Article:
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Community Policing Podcast Highlights Autism Awareness Month

In the latest installment of Community Policing Bloomfield Township Police Chief James Gallagher guided an impactful discussion to bring awareness to April as “Autism Awareness Month.” His guests were:
 
Hillary Nusbaum – Co-Responder Clinician for Oakland Community Health Network. Hillary serves the Township, along with the City of Rochester, Auburn Hills and Birmingham to assist with first responder calls tied to mental health crises.

Wendy Ernzen - a mother to an adult daughter with autism and bipolar disorder. Wendy hosts her own podcast, Let's Plant Houses, which delves into the profound experiences of families who daily make life-changing decisions, planting the roots of their homes every day.
 
Wendy shared her positive experience that involved contacting BTPD for assistance with care for her daughter in June of 2022. Wendy’s daughter was dealing with an emotional crisis. This event was the culmination of a few episodes of anger and aggression which was now “spilling into the community.”
 
The officers that arrived, took their time to get as much information as possible and see how they could best aid. According to Wendy, the officers took turns getting to know her daughter through her stuffed animal collection. She explained, “It’s all about creating trust and focusing on communication…trying to find the right language, finding commonality.” Taking this time to connect over pop culture characters allowed the officers to get to know Wendy’s daughter and have Wendy’s daughter see these officers as friendly individuals.
 
After almost an hour, the officers were able to create a relationship with Wendy’s daughter and were able to assist in getting her checked into the local hospital for care. Wendy expressed gratitude in the work of the officers, “I felt it was as good as it could have been.”
 
Chief Gallagher spoke about the initial perceived threat by the arrival of police officers when dealing with autistic individuals. “Officers show up wearing uniforms, wearing shiny badges, different colors and a radio that’s making noise – it’s a lot to handle from a sensory aspect.” He also spoke of the important role played by care givers in these situations. “We want to partner with the parents in these situations to provide stability.”
 
Adding to the conversation about the officers’ role, Hillary recently stated, “officers who are Crisis Intervention Trained (CIT) are specifically trained to de-escalate using active-listening skills, being curious, and asking citizens "how they can help," when they are in a crisis. CIT officers are quite skilled at slowing down the scene, and in that way, very much de-escalating the situation.” She also suggested, “parents, let dispatch know what you can. The more information that you can provide, the better it will be.”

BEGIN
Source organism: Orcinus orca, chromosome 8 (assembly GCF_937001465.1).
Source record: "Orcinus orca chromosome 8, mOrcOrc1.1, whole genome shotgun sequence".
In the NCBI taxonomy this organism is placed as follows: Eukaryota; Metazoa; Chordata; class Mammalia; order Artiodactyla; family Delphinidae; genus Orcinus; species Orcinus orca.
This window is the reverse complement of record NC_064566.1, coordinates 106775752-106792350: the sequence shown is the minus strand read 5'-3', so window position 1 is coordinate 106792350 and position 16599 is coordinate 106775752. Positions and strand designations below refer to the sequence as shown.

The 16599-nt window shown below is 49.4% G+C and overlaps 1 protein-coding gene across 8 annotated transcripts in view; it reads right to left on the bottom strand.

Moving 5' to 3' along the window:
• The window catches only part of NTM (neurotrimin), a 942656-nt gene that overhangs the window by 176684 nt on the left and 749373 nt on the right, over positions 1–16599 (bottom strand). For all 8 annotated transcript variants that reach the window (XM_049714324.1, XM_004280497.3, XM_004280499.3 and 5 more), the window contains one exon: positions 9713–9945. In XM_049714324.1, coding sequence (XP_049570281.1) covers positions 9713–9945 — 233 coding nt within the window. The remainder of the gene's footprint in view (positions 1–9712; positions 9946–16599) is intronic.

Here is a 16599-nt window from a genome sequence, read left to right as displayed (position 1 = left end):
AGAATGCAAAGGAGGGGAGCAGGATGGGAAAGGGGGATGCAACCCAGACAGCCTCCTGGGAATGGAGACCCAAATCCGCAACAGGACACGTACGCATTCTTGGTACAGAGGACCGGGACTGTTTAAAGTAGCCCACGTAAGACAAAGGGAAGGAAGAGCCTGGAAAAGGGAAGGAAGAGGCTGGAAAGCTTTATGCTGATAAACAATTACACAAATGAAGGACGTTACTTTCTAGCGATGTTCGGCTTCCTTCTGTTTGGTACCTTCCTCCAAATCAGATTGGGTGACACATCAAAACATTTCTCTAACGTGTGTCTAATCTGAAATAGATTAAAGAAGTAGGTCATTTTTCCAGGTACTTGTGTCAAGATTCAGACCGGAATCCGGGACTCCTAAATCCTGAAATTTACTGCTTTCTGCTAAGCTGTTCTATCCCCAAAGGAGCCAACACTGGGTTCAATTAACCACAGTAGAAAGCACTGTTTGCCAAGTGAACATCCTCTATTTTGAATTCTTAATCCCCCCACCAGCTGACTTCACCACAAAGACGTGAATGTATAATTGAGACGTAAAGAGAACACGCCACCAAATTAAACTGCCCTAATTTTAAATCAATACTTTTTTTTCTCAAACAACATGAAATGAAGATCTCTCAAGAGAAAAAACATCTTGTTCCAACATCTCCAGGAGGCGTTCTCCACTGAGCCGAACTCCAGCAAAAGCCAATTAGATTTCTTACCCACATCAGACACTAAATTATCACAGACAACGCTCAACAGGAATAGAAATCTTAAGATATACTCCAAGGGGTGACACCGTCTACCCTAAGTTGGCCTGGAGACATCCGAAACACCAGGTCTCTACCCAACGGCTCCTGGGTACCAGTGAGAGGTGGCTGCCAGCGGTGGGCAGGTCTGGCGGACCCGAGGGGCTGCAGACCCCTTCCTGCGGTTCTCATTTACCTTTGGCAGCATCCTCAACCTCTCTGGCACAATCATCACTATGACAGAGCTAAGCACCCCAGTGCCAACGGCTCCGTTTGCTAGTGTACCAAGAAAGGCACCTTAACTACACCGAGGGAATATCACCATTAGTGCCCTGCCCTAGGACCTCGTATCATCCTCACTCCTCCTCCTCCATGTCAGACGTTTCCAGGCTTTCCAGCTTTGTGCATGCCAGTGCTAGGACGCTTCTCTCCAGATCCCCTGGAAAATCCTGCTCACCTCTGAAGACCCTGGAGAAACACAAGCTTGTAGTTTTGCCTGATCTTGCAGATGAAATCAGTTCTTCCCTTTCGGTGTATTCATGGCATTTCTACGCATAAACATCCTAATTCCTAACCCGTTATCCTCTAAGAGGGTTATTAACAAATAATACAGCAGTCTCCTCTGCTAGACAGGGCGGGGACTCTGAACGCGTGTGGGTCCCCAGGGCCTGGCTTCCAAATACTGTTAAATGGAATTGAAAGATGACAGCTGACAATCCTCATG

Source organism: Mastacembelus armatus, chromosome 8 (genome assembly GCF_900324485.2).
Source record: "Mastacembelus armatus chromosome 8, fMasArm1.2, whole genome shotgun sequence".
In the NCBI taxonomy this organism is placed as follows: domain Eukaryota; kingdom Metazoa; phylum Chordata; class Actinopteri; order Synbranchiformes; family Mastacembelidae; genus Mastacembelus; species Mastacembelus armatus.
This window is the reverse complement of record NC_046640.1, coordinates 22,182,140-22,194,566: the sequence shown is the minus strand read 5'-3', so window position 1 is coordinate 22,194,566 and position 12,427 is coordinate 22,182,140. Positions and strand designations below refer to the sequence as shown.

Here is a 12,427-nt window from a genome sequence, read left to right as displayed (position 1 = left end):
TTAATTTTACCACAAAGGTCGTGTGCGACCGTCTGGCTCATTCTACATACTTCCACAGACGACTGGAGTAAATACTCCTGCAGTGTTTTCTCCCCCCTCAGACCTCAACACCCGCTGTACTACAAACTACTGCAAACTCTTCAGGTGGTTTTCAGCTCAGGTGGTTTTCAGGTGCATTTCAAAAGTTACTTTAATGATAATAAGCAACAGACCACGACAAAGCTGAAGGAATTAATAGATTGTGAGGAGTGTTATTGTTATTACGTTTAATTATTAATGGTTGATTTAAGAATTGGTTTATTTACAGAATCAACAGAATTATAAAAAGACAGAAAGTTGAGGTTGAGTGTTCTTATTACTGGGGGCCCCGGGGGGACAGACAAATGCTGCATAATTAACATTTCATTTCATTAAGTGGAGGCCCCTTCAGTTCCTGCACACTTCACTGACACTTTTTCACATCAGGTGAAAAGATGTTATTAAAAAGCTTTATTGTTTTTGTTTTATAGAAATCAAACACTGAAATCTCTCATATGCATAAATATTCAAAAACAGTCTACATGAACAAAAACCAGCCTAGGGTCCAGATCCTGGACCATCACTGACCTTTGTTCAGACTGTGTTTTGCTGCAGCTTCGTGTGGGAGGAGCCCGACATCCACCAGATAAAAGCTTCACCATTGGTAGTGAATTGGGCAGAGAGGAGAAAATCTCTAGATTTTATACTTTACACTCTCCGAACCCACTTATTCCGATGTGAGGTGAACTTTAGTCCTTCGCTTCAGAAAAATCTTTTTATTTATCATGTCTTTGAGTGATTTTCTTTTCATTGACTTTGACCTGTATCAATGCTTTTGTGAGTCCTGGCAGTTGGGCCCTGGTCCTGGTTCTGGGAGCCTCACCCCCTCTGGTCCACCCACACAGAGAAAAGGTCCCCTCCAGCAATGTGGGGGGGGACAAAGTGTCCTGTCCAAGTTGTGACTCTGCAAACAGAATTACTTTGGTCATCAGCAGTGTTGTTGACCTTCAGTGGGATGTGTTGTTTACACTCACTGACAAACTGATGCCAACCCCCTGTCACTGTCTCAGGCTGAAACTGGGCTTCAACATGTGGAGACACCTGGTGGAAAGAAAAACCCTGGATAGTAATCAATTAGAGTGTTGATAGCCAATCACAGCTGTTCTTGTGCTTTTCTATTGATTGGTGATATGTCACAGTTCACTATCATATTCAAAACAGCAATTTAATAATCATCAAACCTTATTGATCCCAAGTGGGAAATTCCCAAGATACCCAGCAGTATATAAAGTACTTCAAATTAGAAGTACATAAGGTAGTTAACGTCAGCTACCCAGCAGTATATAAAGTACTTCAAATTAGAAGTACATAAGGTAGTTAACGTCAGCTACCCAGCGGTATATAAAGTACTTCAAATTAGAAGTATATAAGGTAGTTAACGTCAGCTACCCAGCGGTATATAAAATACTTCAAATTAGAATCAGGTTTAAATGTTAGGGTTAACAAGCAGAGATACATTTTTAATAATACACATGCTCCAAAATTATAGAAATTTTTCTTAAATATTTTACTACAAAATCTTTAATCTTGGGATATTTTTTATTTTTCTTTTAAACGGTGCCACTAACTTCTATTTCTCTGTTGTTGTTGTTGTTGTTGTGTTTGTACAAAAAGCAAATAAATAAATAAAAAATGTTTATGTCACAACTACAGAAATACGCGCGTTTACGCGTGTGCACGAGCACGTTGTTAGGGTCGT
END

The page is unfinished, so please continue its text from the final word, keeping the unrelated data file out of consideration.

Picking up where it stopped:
Wendy spoke about the importance for the parents to be proactive before any incidents transpire. “It’s about starting relationships now, with the police and with your school. It’s about creating plans and being prepared. It’s about doing the thinking and legwork in advance.”
 
As far as options on who to reach out to, Chief Gallagher added, “you have a choice. You can contact the non-emergency number (248-433-7755), if that works. If you feel the need, call 911. There is no wrong answer, the same personnel answer both lines and will provide help.”
 
In conclusion, there are also a number of resources that can be utilized for assistance with advice, planning and being proactive as a parent of child with autism. They include The Autism Alliance of Michigan, Easter Seals of Michigan and The Arc of Northwest Wayne County. 
 
The Arc even offers the After I'm Gone Program, which guides families who need help with a child or adult with a disability in planning for their future when they are no longer able to provide care.
 
This April, and beyond, make a pledge to learn more about autism and get past the misconceptions. And if you care for someone with autism, avail yourself to the numerous resources and community around you. As Wendy said in the episode, it’s about “finding commonality.”
 
 

 

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